How Does the Child Custody Trial Process Work in New York?

Child Custody

Court appearances regarding any issue can be frightening. But when it comes to a trial pertaining to the custody of your children, your emotions and fears can be amplified. However, knowing what to expect before diving right in can help you feel prepared and ready for what’s to come.

When Does a Child Custody Case Go to Court? 

There are multiple ways that child custody and parenting time can be decided. In general, the family law system is designed in a way to let parents work out custody arrangements and disagreements on their own.

This is often done with a family law attorney or qualified mediator who can work with both parties amicably to negotiate a parenting plan that meets many of the intended goals of both parents while keeping the children’s best interests as a top priority.

While some parents are able to agree on parenting terms and conditions regarding raising their children in separate households without having to go to court, other parents may run into obstacles during this process. Conflicts may arise if the parents don’t share the same ideas about how to raise their children; some common areas of conflict include:

  • Education
  • Religion
  • Healthcare

Other issues, such as a history of domestic violence, move-away situations, or general custody modifications, are also common reasons why custody and parenting cases go to trial.

What Happens at a Child Custody Trial?

Before Trial

The process starts when one parent files a petition for custody or for modifying a current custody arrangement. The filing parent will then receive a court date (return date) and the other parent will receive a summons to appear.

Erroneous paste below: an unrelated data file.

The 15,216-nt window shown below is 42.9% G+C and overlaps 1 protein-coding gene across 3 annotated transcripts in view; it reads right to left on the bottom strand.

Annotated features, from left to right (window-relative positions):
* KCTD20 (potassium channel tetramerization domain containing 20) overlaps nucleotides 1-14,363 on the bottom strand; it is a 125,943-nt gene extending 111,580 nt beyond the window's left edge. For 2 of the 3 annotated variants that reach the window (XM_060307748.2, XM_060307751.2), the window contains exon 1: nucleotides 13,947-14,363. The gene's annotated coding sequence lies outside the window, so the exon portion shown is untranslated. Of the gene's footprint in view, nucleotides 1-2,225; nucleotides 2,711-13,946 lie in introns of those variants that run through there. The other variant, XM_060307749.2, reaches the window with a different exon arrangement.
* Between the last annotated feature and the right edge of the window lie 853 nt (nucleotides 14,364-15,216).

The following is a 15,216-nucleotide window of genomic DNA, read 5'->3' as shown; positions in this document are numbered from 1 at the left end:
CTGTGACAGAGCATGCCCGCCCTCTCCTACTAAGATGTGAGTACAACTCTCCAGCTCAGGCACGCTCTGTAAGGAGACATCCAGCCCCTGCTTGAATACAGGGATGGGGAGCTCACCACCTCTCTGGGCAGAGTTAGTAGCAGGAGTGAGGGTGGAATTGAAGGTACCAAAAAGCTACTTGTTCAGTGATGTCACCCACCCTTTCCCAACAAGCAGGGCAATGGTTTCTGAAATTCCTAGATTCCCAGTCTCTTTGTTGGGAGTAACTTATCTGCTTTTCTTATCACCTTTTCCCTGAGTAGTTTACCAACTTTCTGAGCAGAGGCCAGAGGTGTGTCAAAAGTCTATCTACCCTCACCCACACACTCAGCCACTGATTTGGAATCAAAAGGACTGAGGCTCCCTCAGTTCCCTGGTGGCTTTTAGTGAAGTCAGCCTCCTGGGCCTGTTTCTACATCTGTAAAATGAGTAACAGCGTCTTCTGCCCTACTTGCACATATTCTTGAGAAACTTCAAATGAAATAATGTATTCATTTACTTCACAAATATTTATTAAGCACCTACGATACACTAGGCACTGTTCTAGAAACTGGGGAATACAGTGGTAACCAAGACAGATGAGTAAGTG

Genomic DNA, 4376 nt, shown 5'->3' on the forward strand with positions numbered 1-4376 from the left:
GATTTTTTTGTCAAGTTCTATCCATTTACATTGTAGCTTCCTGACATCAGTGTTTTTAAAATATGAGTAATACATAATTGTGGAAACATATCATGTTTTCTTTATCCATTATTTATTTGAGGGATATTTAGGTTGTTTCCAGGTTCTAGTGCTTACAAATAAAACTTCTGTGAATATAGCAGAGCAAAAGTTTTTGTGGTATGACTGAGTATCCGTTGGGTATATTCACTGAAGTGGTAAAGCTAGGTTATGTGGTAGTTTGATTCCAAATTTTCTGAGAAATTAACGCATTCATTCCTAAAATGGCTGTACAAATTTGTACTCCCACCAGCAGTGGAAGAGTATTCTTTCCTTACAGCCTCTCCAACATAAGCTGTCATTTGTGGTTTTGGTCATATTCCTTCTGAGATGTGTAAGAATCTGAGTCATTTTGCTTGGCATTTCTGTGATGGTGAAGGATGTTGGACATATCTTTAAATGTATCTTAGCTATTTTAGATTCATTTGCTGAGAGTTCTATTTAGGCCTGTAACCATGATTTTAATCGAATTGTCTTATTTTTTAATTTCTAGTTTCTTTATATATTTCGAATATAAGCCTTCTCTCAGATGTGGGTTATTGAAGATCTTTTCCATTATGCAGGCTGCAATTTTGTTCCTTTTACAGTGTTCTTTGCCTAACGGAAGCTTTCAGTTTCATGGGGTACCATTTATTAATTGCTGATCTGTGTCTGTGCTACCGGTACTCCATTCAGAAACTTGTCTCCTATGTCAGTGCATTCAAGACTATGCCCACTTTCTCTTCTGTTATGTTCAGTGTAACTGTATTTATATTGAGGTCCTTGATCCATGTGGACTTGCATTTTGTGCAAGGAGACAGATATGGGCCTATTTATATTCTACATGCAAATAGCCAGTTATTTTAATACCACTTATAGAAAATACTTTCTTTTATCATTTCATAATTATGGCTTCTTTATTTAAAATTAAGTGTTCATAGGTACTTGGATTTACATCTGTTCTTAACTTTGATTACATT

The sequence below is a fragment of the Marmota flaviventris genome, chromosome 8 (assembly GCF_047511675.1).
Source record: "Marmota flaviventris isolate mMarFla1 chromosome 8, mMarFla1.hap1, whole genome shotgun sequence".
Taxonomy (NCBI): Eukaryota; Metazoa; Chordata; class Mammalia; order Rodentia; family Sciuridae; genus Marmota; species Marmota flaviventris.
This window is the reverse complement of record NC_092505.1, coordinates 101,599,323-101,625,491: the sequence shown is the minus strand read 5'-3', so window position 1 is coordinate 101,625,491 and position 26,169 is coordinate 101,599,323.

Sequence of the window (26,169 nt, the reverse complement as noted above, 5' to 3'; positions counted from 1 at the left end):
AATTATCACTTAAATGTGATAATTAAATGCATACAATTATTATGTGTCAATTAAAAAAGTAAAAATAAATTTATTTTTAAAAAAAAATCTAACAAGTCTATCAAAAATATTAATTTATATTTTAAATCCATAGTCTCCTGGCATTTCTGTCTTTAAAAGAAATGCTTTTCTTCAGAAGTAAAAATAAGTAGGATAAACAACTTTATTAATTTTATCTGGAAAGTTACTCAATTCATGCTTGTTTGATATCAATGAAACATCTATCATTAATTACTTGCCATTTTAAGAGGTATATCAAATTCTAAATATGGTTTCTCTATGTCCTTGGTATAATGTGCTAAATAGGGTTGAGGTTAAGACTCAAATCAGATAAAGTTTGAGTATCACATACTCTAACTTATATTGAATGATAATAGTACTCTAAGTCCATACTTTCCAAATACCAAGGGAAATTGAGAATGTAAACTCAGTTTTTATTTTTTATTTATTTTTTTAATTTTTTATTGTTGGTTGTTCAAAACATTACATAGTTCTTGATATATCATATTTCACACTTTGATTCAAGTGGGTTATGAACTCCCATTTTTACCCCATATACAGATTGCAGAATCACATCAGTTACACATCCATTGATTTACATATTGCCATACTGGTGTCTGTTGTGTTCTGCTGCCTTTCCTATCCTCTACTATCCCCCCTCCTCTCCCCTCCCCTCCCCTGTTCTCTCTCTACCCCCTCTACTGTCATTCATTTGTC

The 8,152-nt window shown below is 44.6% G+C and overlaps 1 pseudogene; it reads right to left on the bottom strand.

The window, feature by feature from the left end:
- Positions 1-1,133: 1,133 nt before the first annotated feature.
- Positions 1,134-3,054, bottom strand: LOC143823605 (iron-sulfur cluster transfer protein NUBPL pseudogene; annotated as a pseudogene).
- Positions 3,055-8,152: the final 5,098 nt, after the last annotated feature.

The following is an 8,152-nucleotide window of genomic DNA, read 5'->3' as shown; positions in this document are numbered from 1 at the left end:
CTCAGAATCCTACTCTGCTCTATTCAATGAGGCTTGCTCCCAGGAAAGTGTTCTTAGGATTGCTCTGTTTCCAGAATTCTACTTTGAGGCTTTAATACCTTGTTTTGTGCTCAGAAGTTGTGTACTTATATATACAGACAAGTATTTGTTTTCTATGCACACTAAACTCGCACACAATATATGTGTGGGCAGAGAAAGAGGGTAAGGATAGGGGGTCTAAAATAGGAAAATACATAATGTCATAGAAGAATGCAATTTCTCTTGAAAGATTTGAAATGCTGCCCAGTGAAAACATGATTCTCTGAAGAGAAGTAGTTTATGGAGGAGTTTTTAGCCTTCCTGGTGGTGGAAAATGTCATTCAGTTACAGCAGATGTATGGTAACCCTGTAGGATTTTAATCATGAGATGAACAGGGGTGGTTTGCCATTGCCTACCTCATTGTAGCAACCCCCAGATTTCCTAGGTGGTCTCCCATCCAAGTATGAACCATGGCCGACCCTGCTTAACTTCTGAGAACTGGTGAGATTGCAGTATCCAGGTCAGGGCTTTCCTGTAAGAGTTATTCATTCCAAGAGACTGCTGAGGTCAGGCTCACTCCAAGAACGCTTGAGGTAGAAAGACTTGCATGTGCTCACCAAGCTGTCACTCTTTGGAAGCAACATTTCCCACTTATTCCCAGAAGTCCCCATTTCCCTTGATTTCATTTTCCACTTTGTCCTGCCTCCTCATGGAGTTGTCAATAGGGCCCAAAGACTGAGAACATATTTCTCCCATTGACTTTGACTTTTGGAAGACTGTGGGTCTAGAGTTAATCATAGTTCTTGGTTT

The initial court appearance is not the trial, but instead, an opportunity for the court to see if the respondent was properly served. The judge will listen to each party’s initial statements to see what their positions are and whether the case can be settled without a trial. If the two parties cannot agree, the judge will most likely set a temporary visitation schedule and set a court date for a follow-up status conference. An attorney may be appointed to represent the child/children’s interests in the custody case.

There will likely be several status conferences scheduled in the months that follow to give the parties an opportunity to negotiate a settlement and to permit parties to father relevant evidence to prepare for trial. This phase is called the pre-trial period. Ultimately if after several status conferences a settlement cannot be reached, and after all relevant evidence has been obtained, trial dates will be scheduled.

Throughout the pre-trial period, you and your attorney will gather compelling and relevant evidence, prepare witnesses and testimony, and discuss what will happen in court. During the pre-trial period, you should not discuss your case on social media or do anything that the other parent could use as evidence against you in court.

During Trial

In New York family law courts, judges, not juries, are the ones that ultimately make the final decisions and decide child custody between two parents in the “best interests of the child.” Your child custody attorney will keep this in mind when presenting the evidence during the trial.

When trial begins, the petitioning party will first be given the opportunity to make an opening statement, followed by the responding party. Sometimes lawyers will choose to waive their rights to an opening statement and instead opt to let the evidence speak for itself. This is a strategic decision to be made after considering the details of each particular case.